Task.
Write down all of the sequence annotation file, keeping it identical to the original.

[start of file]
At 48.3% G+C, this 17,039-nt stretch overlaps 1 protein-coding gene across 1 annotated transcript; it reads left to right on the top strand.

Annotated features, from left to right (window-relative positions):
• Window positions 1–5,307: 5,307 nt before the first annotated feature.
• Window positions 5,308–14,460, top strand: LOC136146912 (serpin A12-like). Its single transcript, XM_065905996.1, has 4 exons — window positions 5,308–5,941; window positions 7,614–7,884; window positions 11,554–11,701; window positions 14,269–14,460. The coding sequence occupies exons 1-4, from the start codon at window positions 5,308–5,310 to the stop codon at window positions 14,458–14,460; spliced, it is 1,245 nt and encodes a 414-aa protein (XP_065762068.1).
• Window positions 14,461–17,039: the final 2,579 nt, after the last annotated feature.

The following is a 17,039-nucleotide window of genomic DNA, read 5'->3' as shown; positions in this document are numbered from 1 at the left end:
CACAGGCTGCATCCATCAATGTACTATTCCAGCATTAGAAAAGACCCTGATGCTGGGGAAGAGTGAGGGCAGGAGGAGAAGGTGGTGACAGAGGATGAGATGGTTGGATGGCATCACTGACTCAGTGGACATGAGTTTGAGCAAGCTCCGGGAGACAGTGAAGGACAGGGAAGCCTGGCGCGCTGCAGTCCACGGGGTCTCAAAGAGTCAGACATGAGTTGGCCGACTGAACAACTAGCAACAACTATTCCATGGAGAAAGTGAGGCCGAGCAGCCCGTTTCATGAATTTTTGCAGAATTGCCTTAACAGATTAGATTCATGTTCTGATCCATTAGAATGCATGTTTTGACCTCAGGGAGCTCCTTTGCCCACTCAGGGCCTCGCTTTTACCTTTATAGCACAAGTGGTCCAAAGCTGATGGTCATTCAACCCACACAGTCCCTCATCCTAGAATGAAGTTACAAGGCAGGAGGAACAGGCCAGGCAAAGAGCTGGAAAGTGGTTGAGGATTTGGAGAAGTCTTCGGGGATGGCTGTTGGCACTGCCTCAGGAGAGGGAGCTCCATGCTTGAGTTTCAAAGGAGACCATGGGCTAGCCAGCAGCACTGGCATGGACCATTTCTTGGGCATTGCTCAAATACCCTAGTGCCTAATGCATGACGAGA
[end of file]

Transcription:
At 48.3% G+C, this 17,039-nt stretch overlaps 1 protein-coding gene across 1 annotated transcript; it reads left to right on the top strand.

Annotated features, from left to right (window-relative positions):
• Window positions 1–5,307: 5,307 nt before the first annotated feature.
• Window positions 5,308–14,460, top strand: LOC136146912 (serpin A12-like). Its single transcript, XM_065905996.1, has 4 exons — window positions 5,308–5,941; window positions 7,614–7,884; window positions 11,554–11,701; window positions 14,269–14,460. The coding sequence occupies exons 1-4, from the start codon at window positions 5,308–5,310 to the stop codon at window positions 14,458–14,460; spliced, it is 1,245 nt and encodes a 414-aa protein (XP_065762068.1).
• Window positions 14,461–17,039: the final 2,579 nt, after the last annotated feature.

The following is a 17,039-nucleotide window of genomic DNA, read 5'->3' as shown; positions in this document are numbered from 1 at the left end:
CACAGGCTGCATCCATCAATGTACTATTCCAGCATTAGAAAAGACCCTGATGCTGGGGAAGAGTGAGGGCAGGAGGAGAAGGTGGTGACAGAGGATGAGATGGTTGGATGGCATCACTGACTCAGTGGACATGAGTTTGAGCAAGCTCCGGGAGACAGTGAAGGACAGGGAAGCCTGGCGCGCTGCAGTCCACGGGGTCTCAAAGAGTCAGACATGAGTTGGCCGACTGAACAACTAGCAACAACTATTCCATGGAGAAAGTGAGGCCGAGCAGCCCGTTTCATGAATTTTTGCAGAATTGCCTTAACAGATTAGATTCATGTTCTGATCCATTAGAATGCATGTTTTGACCTCAGGGAGCTCCTTTGCCCACTCAGGGCCTCGCTTTTACCTTTATAGCACAAGTGGTCCAAAGCTGATGGTCATTCAACCCACACAGTCCCTCATCCTAGAATGAAGTTACAAGGCAGGAGGAACAGGCCAGGCAAAGAGCTGGAAAGTGGTTGAGGATTTGGAGAAGTCTTCGGGGATGGCTGTTGGCACTGCCTCAGGAGAGGGAGCTCCATGCTTGAGTTTCAAAGGAGACCATGGGCTAGCCAGCAGCACTGGCATGGACCATTTCTTGGGCATTGCTCAAATACCCTAGTGCCTAATGCATGACGAGA